I don’t write negative reviews anymore. With so much great stuff out there, 99% of which falls completely below most people’s radar, why take the time to slag somebody? You don’t need me to tell you that the biggest selling albums are crap — your ears can tell you quicker than I.
No, a performer really has to piss me off to get spanked. Hell, even U2’s forced “gift” of their current album doesn’t rank — of course, I didn’t listen to it, just a statement of free will (and not to mention their last “great” album was 20+ years ago). But I pre-ordered the new Ryan Adams in July, and although watching him perform “Gimme Something Good” on Letterman didn’t really spark my interest, I figured that he’d chosen the most commercially viable song for late night audiences, being that his last solo full-length was the remarkable and mature Ashes and Fire from 2011.
Nope. He picked about the only song on the record with a positive voice. This record — and it pains me to say this, because I’ve been a Ryan Adams fan since the Patty Duke Syndrome in the early 1990s — this is a record from a whipped dog of a man. Just look at the titles: “Am I Safe”, “Let Go”, “I Just Might”… just might what, Ryan? Stop listening to the classic rock station on your satellite radio, hoping to hear more ’80s power ballads? Every song is a tentative, halting mid-tempo exercise in tedium. He squanders amazing bass guitarist Tal Wilkenfeld (last seen with Jeff Beck) on this plodding waste of vinyl, as well as the talents of Benmont Tench on keyboards. Supposedly, Johnny Depp plays guitar on a few cuts, Whoop de doo, I’m sure there were 500 better, more deserving guitarists within 10 miles of the studio where this was recorded.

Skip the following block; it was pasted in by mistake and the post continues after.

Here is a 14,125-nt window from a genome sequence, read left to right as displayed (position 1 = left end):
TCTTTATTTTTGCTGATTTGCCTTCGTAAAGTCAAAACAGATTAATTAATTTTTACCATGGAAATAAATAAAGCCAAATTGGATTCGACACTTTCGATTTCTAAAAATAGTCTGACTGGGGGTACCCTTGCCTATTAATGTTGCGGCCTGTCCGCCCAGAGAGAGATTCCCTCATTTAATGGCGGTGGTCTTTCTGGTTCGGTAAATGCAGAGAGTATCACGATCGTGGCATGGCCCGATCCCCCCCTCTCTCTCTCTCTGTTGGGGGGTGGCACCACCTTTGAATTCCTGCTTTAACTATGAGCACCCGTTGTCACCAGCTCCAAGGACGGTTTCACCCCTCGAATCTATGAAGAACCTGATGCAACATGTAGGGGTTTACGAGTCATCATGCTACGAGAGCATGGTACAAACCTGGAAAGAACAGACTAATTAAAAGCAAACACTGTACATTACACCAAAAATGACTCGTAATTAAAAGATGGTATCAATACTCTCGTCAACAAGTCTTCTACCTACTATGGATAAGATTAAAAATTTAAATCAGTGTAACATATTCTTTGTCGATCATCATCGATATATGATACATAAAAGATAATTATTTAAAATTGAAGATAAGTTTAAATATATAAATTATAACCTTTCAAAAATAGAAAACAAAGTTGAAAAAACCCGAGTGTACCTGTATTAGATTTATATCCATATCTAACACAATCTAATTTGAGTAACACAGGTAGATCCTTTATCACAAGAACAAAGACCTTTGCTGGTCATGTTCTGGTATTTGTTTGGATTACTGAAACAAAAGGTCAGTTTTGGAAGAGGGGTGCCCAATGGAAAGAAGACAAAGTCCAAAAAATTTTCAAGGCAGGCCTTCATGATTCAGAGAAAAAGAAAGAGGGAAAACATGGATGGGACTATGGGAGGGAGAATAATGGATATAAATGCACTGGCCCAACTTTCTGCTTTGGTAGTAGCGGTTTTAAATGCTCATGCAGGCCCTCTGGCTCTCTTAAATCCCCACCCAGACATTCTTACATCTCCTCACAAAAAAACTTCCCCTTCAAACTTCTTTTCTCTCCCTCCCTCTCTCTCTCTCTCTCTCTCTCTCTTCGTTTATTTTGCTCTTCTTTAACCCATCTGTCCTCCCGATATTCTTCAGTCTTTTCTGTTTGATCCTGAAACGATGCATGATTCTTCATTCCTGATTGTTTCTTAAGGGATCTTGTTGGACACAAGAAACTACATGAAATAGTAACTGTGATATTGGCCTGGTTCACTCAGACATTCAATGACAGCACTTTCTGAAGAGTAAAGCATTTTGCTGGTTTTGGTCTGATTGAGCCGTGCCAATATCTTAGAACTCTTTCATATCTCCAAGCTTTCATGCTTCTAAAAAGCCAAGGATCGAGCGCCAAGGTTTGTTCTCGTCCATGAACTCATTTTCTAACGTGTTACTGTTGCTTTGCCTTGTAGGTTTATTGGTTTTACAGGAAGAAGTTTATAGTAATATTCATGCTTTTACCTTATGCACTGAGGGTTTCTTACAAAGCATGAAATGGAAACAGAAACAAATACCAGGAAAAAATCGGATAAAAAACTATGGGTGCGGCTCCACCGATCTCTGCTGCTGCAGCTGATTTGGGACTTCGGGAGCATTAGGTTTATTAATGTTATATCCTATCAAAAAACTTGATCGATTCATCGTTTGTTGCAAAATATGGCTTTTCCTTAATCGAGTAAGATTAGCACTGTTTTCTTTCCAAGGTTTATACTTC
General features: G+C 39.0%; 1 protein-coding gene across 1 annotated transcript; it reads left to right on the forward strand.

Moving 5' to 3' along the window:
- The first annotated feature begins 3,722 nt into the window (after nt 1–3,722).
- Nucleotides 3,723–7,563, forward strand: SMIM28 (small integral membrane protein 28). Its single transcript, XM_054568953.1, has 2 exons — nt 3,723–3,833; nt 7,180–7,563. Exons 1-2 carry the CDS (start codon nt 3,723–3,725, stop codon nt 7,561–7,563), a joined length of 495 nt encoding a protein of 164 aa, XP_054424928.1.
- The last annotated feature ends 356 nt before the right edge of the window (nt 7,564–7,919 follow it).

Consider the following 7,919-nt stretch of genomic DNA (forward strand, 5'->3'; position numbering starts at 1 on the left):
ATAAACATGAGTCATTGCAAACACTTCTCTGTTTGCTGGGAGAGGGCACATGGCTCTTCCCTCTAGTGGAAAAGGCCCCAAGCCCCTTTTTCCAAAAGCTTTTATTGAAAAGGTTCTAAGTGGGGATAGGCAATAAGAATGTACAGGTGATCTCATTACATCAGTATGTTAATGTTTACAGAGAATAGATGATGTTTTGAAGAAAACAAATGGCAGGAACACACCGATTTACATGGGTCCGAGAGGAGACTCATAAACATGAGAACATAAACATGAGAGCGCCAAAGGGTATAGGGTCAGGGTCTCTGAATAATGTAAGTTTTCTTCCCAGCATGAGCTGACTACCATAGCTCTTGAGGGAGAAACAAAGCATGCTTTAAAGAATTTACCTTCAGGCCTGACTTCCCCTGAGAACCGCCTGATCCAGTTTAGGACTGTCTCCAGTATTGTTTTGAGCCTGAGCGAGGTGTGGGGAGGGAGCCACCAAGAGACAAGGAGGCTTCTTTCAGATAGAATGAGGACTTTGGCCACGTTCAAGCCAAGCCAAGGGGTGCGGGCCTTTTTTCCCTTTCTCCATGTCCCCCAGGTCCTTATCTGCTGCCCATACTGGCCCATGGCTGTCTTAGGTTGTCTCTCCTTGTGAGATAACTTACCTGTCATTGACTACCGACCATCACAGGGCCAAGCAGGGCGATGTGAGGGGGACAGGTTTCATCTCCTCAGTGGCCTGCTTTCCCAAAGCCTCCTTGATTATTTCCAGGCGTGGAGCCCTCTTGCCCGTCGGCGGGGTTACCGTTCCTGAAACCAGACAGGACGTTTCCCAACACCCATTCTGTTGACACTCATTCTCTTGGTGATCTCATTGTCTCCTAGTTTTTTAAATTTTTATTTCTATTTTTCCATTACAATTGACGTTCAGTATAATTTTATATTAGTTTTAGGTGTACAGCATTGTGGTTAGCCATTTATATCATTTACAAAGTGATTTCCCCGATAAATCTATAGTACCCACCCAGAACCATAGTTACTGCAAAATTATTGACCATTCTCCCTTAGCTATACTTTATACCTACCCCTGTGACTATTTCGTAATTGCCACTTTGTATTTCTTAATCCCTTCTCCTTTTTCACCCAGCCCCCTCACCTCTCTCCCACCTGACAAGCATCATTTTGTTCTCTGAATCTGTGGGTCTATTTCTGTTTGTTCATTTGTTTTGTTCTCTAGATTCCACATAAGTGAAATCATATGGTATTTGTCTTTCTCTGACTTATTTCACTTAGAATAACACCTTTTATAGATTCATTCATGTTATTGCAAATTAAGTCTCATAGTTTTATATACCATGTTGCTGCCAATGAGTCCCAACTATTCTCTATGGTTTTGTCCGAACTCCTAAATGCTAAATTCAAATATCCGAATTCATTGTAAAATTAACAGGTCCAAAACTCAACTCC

Now, this won’t turn me away from Adams — hell, if Pneumonia didn’t sour me on Whiskeytown, nothing he’ll do will — but watching him go from the enfant terrible of roots rock to a reluctant, uninspired face in the crowd is painful. Maybe growing up doesn’t suit some folks. Ryan Adams didn’t suit me. Come back, rowdy Ryan, and kick over a chair or something. Or write another song as good as “16 Days” or an album such as Easy Tiger. Come on, I dare ya.